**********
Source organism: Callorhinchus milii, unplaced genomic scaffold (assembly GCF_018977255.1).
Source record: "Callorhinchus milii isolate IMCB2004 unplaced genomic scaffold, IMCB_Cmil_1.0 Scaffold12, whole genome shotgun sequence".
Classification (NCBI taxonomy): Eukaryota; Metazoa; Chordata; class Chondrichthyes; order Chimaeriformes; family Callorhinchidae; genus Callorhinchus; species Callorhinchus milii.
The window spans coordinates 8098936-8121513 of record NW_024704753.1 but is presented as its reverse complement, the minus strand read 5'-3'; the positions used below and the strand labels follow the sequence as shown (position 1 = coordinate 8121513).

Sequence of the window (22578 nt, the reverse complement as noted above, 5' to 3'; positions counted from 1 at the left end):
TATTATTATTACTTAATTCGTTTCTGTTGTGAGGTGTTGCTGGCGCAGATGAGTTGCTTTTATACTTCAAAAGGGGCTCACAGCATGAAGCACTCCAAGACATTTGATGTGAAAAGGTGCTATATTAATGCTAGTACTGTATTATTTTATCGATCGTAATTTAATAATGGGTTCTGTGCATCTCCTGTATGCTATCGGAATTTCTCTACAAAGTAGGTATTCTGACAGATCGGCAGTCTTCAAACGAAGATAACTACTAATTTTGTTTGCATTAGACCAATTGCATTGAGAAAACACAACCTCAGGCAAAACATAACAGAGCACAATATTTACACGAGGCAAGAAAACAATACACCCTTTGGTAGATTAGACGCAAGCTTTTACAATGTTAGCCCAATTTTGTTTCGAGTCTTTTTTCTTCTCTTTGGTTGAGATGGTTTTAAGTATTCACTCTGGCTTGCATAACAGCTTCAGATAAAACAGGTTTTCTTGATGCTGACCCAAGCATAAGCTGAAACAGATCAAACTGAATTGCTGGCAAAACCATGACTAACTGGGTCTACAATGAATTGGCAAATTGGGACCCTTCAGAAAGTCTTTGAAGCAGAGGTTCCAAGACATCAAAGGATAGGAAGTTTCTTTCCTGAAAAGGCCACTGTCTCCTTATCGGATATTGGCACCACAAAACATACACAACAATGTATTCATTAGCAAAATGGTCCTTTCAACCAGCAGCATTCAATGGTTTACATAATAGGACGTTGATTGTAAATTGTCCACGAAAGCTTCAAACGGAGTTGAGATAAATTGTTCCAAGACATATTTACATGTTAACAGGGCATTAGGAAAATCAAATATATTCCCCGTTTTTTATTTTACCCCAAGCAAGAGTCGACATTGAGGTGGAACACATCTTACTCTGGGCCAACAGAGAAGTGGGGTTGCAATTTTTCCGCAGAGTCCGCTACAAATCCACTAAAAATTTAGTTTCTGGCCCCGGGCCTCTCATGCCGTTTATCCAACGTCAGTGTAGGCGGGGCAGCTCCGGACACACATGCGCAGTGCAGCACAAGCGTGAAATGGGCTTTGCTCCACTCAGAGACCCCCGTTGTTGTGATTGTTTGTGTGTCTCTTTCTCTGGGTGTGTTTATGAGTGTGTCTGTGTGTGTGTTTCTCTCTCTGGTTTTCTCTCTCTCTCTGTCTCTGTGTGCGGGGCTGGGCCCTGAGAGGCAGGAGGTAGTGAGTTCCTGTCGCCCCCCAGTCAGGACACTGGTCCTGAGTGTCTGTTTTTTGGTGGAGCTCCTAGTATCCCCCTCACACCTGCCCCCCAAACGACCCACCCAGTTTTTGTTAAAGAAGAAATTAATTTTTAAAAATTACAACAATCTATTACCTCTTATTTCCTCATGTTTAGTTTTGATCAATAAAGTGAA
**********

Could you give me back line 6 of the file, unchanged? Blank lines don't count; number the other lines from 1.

TATTATTATTACTTAATTCGTTTCTGTTGTGAGGTGTTGCTGGCGCAGATGAGTTGCTTTTATACTTCAAAAGGGGCTCACAGCATGAAGCACTCCAAGACATTTGATGTGAAAAGGTGCTATATTAATGCTAGTACTGTATTATTTTATCGATCGTAATTTAATAATGGGTTCTGTGCATCTCCTGTATGCTATCGGAATTTCTCTACAAAGTAGGTATTCTGACAGATCGGCAGTCTTCAAACGAAGATAACTACTAATTTTGTTTGCATTAGACCAATTGCATTGAGAAAACACAACCTCAGGCAAAACATAACAGAGCACAATATTTACACGAGGCAAGAAAACAATACACCCTTTGGTAGATTAGACGCAAGCTTTTACAATGTTAGCCCAATTTTGTTTCGAGTCTTTTTTCTTCTCTTTGGTTGAGATGGTTTTAAGTATTCACTCTGGCTTGCATAACAGCTTCAGATAAAACAGGTTTTCTTGATGCTGACCCAAGCATAAGCTGAAACAGATCAAACTGAATTGCTGGCAAAACCATGACTAACTGGGTCTACAATGAATTGGCAAATTGGGACCCTTCAGAAAGTCTTTGAAGCAGAGGTTCCAAGACATCAAAGGATAGGAAGTTTCTTTCCTGAAAAGGCCACTGTCTCCTTATCGGATATTGGCACCACAAAACATACACAACAATGTATTCATTAGCAAAATGGTCCTTTCAACCAGCAGCATTCAATGGTTTACATAATAGGACGTTGATTGTAAATTGTCCACGAAAGCTTCAAACGGAGTTGAGATAAATTGTTCCAAGACATATTTACATGTTAACAGGGCATTAGGAAAATCAAATATATTCCCCGTTTTTTATTTTACCCCAAGCAAGAGTCGACATTGAGGTGGAACACATCTTACTCTGGGCCAACAGAGAAGTGGGGTTGCAATTTTTCCGCAGAGTCCGCTACAAATCCACTAAAAATTTAGTTTCTGGCCCCGGGCCTCTCATGCCGTTTATCCAACGTCAGTGTAGGCGGGGCAGCTCCGGACACACATGCGCAGTGCAGCACAAGCGTGAAATGGGCTTTGCTCCACTCAGAGACCCCCGTTGTTGTGATTGTTTGTGTGTCTCTTTCTCTGGGTGTGTTTATGAGTGTGTCTGTGTGTGTGTTTCTCTCTCTGGTTTTCTCTCTCTCTCTGTCTCTGTGTGCGGGGCTGGGCCCTGAGAGGCAGGAGGTAGTGAGTTCCTGTCGCCCCCCAGTCAGGACACTGGTCCTGAGTGTCTGTTTTTTGGTGGAGCTCCTAGTATCCCCCTCACACCTGCCCCCCAAACGACCCACCCAGTTTTTGTTAAAGAAGAAATTAATTTTTAAAAATTACAACAATCTATTACCTCTTATTTCCTCATGTTTAGTTTTGATCAATAAAGTGAA